Levy lecture 28
The neo-liberal challenge
Neo-liberal reform is the only way to go.
Britain was indeed revived
through combination of privatization, deregulation, weakening of trade unions…
reforms were anything but painless.
Increases in poverty, inequality, also social
problems like crime, drugs, violence.
Friedman: similar view.
Two main predictions:
convergence between different countries, inc US and Europe.
becoming more like US.
convergence between parties of Left and of Right.
Eg Miterrand tried to go his
own Leftist way, but had to backtrack (even in a country where the state had
shown great ability to steer econ).
Turning from theory to practice, a number of center-right parties/govts have been
ideology: they like the idea of need for more markets
electoral interests: neo-liberal reforms associated with increased inequality,
upward redistribution of wealth, ie toward people who vote for parties of the right
(reward one’s constituents)
But still, neo-liberalism hasn’t had much success in Europe outside of Britain.
To free up markets, one needs to project a lot of govt power
against the forces that block de/reregulation eg unions, clubby set-ups between
British case unusual in that Thatcher possessed this power: few/no veto
Most countries 1) have a written constitution, 2) have system of PR and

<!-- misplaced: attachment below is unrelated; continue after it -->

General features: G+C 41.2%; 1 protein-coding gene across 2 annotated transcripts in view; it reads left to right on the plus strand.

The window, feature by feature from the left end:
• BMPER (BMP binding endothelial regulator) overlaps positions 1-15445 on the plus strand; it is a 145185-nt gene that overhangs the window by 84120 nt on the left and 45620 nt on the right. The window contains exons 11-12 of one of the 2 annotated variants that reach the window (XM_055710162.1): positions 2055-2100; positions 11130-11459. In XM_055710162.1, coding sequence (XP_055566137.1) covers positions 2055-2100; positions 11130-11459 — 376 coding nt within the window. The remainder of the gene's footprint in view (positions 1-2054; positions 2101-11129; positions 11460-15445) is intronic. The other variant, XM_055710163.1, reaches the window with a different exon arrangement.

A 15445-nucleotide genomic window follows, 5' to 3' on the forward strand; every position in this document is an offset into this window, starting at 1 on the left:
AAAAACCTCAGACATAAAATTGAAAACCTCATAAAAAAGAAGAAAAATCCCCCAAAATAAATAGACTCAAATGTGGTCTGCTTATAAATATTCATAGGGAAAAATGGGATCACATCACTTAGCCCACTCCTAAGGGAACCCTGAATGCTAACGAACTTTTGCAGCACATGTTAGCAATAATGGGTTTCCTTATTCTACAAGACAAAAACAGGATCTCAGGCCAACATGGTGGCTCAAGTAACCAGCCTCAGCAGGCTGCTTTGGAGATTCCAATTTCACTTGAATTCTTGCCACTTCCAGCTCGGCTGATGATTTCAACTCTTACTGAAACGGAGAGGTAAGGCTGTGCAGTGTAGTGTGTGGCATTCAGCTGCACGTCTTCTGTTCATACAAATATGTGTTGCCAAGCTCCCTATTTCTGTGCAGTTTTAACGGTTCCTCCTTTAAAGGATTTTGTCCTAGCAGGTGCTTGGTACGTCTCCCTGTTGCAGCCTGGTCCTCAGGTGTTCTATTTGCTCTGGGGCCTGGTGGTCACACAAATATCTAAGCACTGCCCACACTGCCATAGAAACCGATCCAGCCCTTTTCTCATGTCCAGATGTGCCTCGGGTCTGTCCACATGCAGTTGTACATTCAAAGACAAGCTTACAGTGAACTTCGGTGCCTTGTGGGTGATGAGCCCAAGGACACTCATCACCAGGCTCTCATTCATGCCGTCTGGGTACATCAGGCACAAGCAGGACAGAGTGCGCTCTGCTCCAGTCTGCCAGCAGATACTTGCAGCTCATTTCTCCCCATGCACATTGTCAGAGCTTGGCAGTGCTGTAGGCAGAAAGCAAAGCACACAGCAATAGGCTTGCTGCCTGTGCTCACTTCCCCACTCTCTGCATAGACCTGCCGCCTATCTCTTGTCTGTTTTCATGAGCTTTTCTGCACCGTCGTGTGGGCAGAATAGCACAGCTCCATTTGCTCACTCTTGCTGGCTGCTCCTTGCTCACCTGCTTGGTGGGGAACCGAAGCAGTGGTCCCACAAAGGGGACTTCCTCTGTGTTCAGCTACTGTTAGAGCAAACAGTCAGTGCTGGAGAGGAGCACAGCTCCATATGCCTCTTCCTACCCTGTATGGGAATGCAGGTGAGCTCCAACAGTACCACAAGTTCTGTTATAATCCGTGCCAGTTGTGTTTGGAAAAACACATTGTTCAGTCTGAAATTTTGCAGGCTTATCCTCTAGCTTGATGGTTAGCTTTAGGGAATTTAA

hence typically coalition govts.
So even if they have an authoritarian personality
like Thatcher, other European leaders may not be able to change things as she did.
Eg Berlusconi very rich and influential in early 1990s; saw himself as similar to
Thatcher or Reagan.
But he was PM in 1994 at head of a 3-party govt.
to reform the WS; ram through cuts in pensions without consulting with TUs or
The unions put 2m protestors out (the largest demos since Mussolini)
a few times, until Berlusconi was forced to withdraw reform because his coalition
partners were nervous; a week later they dumped him anyway.
Public opinion: welfare retrenchment isn’t popular.
It tends to be an exercise in
Public opinion may support reform in the abstract, but as soon
as specific proposals are made a lot of resistance.
In fact, in most European
countries, people don’t even support reform in the abstract.
parties in Europe tend not to be neo-liberals – Christian Democrats instead.
In France, even, the conservatives ran the ultra-interventionist